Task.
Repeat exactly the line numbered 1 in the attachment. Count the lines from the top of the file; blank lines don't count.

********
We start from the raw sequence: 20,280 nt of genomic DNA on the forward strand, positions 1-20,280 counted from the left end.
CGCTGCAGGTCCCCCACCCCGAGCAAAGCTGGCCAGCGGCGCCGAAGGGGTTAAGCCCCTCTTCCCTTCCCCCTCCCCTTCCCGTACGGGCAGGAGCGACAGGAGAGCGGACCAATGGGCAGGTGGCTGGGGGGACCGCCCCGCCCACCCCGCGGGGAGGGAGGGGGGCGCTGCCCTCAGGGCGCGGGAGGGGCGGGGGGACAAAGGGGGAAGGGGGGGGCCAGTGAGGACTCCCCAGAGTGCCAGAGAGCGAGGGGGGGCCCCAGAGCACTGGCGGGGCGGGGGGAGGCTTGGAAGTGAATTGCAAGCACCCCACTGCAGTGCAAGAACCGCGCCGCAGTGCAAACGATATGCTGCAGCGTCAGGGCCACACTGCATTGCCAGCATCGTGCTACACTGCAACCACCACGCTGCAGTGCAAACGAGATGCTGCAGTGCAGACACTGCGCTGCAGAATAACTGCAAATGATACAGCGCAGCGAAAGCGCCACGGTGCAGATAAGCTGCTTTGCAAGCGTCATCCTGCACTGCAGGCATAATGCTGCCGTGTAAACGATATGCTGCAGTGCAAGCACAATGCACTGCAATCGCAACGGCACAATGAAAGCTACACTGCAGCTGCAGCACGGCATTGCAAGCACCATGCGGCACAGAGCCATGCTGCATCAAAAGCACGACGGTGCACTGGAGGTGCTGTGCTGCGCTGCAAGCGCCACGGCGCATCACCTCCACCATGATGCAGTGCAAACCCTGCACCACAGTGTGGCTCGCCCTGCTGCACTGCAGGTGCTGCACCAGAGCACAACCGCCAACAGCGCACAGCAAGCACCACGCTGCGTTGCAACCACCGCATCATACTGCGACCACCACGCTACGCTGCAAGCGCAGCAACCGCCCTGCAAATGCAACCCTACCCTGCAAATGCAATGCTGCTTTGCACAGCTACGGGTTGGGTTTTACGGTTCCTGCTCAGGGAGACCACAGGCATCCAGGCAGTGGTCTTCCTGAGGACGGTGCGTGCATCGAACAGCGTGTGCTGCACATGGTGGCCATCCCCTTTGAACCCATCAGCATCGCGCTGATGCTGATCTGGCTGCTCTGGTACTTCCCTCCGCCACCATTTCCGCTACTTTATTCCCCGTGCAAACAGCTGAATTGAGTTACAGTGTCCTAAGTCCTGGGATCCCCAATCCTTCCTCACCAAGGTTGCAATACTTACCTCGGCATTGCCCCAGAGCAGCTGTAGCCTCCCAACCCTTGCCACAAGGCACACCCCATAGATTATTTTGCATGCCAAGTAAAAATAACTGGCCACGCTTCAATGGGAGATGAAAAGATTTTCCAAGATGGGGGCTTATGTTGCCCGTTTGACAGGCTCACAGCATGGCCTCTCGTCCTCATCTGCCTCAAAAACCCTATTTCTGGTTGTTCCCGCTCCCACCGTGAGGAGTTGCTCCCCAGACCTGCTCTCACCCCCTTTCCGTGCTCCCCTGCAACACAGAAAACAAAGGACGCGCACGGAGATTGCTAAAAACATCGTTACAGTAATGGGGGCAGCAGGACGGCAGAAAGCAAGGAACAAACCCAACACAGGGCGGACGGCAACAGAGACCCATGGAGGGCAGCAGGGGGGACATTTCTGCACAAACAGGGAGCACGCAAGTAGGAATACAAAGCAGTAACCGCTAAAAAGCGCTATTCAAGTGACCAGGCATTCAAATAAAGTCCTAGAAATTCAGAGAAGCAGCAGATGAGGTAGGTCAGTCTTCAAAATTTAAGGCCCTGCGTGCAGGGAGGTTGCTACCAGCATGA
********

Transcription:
We start from the raw sequence: 20,280 nt of genomic DNA on the forward strand, positions 1-20,280 counted from the left end.